• HB 17-1246“Concerning Implementation of the STEMI Task Force Recommendations Relating to Reporting Confirmed Heart Attack Incidents in the State,” by Rep. Tracy Kraft-Tharp and Sens. Leroy Garcia & Jack Tate. The bill implements recommendations of the STEMI task force regarding hospital reporting of heart attacks.
  • HB 17-1266“Concerning Allowing Persons who were Convicted of Misdemeanors for Marijuana-Related Behaviors that are No Longer Illegal to Petition for the Sealing of Criminal Records Relating to Such Convictions,” by Reps. Edie Hooten & Jovan Melton and Sens. Vicki Marble & Stephen Fenberg. The bill allows persons who were convicted of misdemeanors for the use or possession of marijuana to petition for the sealing of criminal records relating to such convictions if their behavior would not have been a criminal offense if the behavior had occurred on or after December 10, 2012.
  • HB 17-1354“Concerning the Collection of Delinquent Taxes on Certain Mobile Homes,” by Rep. KC Becker and Sens. Kevin Priola & John Kefalas. The bill makes the process to enforce the collection of delinquent taxes on mobile or manufactured homes that are not affixed to the ground permissive, and therefore gives the county treasurer more flexibility to enter into partial payment agreements with the owners of such mobile or manufactured homes. The bill authorizes the county treasurer to declare tax liens on mobile or manufactured homes that are not affixed to the ground as county-held to address title deficiencies in conjunction with the collection of taxes.
  • SB 17-132“Concerning Enactment of the ‘Revised Uniform Law on Notarial Acts’ as Amended,” by Sen. Bob Gardner and Reps. Jovan Melton & Cole Wist. The bill enacts the Revised Uniform Law on Notarial Acts, and creates a working group to study and make recommendations by December 1, 2017, regarding electronic remote notarization. The Secretary of State must promulgate rules regarding electronic remote notarization, after which notaries may perform a notarial act by electronic remote notarization in compliance with the rules.
  • SB 17-193“Concerning the Establishment of the ‘Center for Research into Substance Use Disorder Prevention, Treatment, and Recovery Support Strategies’ at the University of Colorado Health Sciences Center, and, in Connection Therewith, Making an Appropriation,” by Sens. Kevin Lundberg & Cheri Jahn and Reps. Bob Rankin & Brittany Pettersen. The bill establishes the Center for Research into Substance Use Disorder Prevention, Treatment, and Recovery Support Strategies at the University of Colorado Health Sciences Center.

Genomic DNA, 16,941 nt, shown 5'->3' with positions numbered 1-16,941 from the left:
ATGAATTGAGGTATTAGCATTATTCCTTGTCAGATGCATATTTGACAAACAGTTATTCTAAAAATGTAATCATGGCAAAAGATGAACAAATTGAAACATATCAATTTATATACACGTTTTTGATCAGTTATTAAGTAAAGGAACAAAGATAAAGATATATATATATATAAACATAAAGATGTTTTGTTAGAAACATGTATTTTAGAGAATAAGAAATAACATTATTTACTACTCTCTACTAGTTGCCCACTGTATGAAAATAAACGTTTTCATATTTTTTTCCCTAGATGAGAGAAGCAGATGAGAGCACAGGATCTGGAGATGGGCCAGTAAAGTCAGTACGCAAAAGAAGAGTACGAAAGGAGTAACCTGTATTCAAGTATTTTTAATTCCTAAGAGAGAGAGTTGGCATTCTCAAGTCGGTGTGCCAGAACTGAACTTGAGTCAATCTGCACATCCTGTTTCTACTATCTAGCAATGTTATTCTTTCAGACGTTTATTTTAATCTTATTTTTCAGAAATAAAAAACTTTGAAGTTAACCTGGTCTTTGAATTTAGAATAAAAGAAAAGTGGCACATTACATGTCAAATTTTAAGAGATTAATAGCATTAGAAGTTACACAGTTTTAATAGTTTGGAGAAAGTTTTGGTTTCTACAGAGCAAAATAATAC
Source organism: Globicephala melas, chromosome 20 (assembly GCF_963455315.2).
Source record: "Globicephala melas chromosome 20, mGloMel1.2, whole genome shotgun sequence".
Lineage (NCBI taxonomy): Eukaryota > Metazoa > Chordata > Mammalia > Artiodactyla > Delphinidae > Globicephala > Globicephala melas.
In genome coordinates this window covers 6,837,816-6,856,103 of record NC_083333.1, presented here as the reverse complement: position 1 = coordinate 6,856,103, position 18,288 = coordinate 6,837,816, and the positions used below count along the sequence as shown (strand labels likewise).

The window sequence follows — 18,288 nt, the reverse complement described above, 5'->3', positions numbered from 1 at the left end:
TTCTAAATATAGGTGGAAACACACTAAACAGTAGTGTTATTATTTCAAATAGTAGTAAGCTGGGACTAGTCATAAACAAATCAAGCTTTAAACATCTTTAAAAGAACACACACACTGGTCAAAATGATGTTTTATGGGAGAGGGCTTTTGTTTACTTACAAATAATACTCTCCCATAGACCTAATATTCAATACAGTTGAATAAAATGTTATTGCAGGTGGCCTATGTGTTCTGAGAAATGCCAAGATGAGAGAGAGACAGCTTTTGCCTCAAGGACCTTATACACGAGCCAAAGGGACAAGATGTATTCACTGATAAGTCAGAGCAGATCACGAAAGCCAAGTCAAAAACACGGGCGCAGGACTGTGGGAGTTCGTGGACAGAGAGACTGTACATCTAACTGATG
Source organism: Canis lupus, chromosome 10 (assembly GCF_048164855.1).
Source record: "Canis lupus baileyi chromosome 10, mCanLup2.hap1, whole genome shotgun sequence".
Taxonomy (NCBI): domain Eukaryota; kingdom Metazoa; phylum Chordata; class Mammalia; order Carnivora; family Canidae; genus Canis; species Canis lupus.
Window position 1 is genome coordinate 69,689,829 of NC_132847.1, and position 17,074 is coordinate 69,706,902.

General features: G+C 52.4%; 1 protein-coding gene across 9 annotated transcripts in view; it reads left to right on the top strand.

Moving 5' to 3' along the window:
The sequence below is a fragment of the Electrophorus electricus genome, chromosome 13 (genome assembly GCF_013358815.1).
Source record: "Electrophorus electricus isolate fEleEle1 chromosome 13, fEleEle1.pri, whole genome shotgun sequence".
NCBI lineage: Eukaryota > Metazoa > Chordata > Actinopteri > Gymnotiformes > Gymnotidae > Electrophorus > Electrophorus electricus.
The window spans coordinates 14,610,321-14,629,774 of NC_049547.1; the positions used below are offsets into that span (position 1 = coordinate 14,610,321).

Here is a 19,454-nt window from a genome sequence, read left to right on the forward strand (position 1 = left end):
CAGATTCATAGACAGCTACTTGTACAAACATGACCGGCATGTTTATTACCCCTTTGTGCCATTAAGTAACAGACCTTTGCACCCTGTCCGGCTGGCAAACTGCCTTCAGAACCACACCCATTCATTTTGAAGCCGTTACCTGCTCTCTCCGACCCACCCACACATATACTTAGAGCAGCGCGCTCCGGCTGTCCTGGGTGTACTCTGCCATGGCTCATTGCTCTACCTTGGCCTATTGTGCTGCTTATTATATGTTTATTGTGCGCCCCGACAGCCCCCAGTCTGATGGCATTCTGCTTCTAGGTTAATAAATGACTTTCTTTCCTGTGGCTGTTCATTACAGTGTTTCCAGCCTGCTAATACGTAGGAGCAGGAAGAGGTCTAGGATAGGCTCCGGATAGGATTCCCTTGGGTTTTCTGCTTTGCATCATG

• SB 17-207“Concerning Strengthening Colorado’s Statewide Response to Behavioral Health Crises, and, in Connection Therewith, Making an Appropriation,” by Sens. John Cooke & Daniel Kagan and Reps. Lang Sias & Joseph Salazar. The bill clarifies the intent of the General Assembly for establishing a coordinated behavioral health crisis response system. The crisis system is intended to be a comprehensive, appropriate, and preferred response to behavioral health crises in Colorado. By clarifying the role of the crisis system and making necessary enhancements, the bill puts systems in place to help Colorado end the use of jails and correctional facilities as placement options for individuals placed on emergency mental health holds if they have not also been charged with a crime and enhances the ability of emergency departments to serve individuals who are experiencing a behavioral health crisis.
  • SB 17-297“Concerning Revising Higher Education Performance Requirements,” by Sen. Kent Lambert and Rep. Millie Hamner. The bill repeals a performance-based funding plan for institutions of higher education that was included in the master plan for Colorado postsecondary education. The performance-based funding plan was not implemented.
  • SB 17-305“Concerning Modifications to Select Statutory Provisions Affecting Primary Elections Enacted by Voters at the 2016 Statewide General Election to Facilitate the Effective Implementation of the State’s Election Laws, and, in Connection Therewith, Making an Appropriation,” by Sens. Stephen Fenberg & Kevin Lundberg and Reps. Patrick Neville & Mike Foote. At the 2016 general election, the voters of the state approved 2 initiated measures affecting primary elections: Proposition 107, which restored a presidential primary election, and Proposition 108, which allows participation by unaffiliated voters in primary elections. The bill makes several modifications to some of the statutory provisions that were affected by Propositions 107 and 108 for the purpose of facilitating the effective implementation of the state’s election laws.

For a complete list of the governor’s 2017 legislative actions, click here.